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Date of last update: 10/19/2017.
Forum Name: Miscellaneous Chest Diseases
Question: Half Paralyzed diaphragm...
|21yroldworriedguy - Wed Nov 04, 2009 6:42 pm||
Hi my name is Kreg and I am 21, I have a half paralyzed diaphragm and have been a smoker for five years, slowly trying to quit, but failing. Lately i have had a lot of trouble breathing and wake up at night with a lot of anxiety and now my left nostril has the tendency of seeming blocked as if I can't breathe out of it.
My family has a history of heart disease, with my grandfather being the only person in my family, on my father's side to die of something different. I am wondering if this will attribute to heart problems and what risks do I face having this.
My mother always told me, even now, that the doctors told her it wouldn't affect me except maybe running, which I should avoid doing when possible, and I understand why because then I feel like I taste blood and can't breathe.
I am worried because I do not have a family doctor and every medicentre I have visited tells me I am fine. So IDK what to do. I can't ask them to run tests on me can I?
Please help, because I have developed high anxiety over this lately, as it has become progressively worse in recent months, the breathing problems I mean.
|John Kenyon, CNA - Sun Nov 15, 2009 10:59 pm||
Hi Kreg -- Partial paralysis of the diaphragm can be pretty uncomfortable at times, and people who have it often do develop chronic anxiety due to the sensations it causes which make them more aware of their breathing. This, in turn, makes the sensation of shortness of breath all the more acute. This is an area which may need work. Also, while the partial paralysis shouldn't affect your heart, there is still a family history of heart disease, which will eventually become a significant risk factor on its own. That and smoking are the top two risk factors for future heart disease, and one is controllable. Just keep that in mind. Your diaphragmatic problem in itself should be a contributor, but in time you may well have other reasons to be concerned. You (and only you) can eliminate one of those. That would make the other one (family history) far more manageable.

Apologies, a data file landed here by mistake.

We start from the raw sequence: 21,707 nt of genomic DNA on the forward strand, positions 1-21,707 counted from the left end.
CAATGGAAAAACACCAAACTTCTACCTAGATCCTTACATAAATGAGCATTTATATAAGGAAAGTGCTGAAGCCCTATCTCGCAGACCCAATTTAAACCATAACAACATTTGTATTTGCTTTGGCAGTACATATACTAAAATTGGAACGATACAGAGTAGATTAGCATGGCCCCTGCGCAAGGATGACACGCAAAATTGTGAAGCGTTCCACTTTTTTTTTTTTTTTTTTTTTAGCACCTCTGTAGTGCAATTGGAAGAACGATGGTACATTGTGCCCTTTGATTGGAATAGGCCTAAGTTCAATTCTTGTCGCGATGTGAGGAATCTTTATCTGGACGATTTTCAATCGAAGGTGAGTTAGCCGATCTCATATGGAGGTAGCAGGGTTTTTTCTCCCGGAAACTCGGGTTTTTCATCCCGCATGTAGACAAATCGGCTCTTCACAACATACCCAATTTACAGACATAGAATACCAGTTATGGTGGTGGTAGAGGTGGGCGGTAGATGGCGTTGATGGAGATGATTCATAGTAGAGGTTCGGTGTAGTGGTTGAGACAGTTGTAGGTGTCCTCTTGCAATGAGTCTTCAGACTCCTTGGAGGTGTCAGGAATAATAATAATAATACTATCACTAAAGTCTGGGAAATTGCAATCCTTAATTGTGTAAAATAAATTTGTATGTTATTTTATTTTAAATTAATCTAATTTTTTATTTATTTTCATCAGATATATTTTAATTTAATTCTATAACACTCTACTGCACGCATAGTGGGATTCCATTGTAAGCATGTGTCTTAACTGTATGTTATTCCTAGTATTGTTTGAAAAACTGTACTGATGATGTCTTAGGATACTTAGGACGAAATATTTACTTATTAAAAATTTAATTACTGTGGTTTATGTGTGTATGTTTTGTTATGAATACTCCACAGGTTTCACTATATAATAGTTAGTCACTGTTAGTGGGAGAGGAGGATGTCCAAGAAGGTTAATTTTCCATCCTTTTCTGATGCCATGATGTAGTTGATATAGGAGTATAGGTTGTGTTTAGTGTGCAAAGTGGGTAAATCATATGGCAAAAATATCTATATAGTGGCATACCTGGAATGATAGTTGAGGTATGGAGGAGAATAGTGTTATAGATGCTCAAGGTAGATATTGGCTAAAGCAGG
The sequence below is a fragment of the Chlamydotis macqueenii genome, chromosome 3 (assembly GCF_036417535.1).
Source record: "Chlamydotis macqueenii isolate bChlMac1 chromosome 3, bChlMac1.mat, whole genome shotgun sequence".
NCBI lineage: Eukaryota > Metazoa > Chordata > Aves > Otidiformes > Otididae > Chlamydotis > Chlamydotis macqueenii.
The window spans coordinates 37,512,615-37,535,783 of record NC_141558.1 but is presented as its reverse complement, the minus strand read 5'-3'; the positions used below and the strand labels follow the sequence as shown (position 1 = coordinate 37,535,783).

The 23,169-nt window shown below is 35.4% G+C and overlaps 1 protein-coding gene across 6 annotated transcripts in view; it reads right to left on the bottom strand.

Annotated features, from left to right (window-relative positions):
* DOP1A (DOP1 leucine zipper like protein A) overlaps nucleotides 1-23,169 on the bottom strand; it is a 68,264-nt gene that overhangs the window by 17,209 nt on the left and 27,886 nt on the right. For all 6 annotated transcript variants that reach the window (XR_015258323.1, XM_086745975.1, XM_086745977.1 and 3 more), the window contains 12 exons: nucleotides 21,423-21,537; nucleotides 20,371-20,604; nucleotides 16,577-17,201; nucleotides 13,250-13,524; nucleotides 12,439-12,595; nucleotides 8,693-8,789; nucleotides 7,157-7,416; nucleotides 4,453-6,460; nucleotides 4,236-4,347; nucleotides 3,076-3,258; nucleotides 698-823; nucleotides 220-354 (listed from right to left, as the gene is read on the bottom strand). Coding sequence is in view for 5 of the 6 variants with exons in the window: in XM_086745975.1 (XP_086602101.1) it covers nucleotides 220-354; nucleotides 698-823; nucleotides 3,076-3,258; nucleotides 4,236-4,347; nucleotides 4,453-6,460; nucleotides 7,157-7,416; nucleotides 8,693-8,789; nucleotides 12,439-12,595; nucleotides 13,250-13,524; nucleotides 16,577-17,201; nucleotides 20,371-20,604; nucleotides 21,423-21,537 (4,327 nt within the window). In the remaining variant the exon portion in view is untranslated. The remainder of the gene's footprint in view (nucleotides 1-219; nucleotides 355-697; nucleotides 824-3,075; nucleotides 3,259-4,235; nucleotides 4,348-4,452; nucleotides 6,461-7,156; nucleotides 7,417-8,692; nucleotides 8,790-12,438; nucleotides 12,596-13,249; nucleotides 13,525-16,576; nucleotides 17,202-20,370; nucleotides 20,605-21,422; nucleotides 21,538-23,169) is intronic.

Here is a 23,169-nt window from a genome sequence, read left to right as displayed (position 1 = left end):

Diaphragmatic paralysis, smoking, anxiety and stuffy nose all can contribute to nocturnal dyspnea (trouble breathing), some of it quite genuine, some of it illusory but still annoying. For the nasal problem first make sure you don't have chronic sinusitis, a deviated nasal septum, or something similar. Also in many parts of the country it's chilly enough for the heat to be coming on, and this alone, if not coupled with a good-quality humidifier, can cause nasal stuffiness.
Basically your shortness of breath seems fairly explainable right now. If everything seems normal on physical exam and you continue to have symptoms it's likely you're developing some chronic respiratory anxiety. If this is the case, cognititve behavioral therapy (CBT), a kind of interactive, self-limited psychotherapy (not talk-therapy so much but actual re-trainin) is often very helpful and unlike talk therapy doesn't potentially go on forever.
Hope this is helpful. Good luck to you and please follow up with us here as needed.
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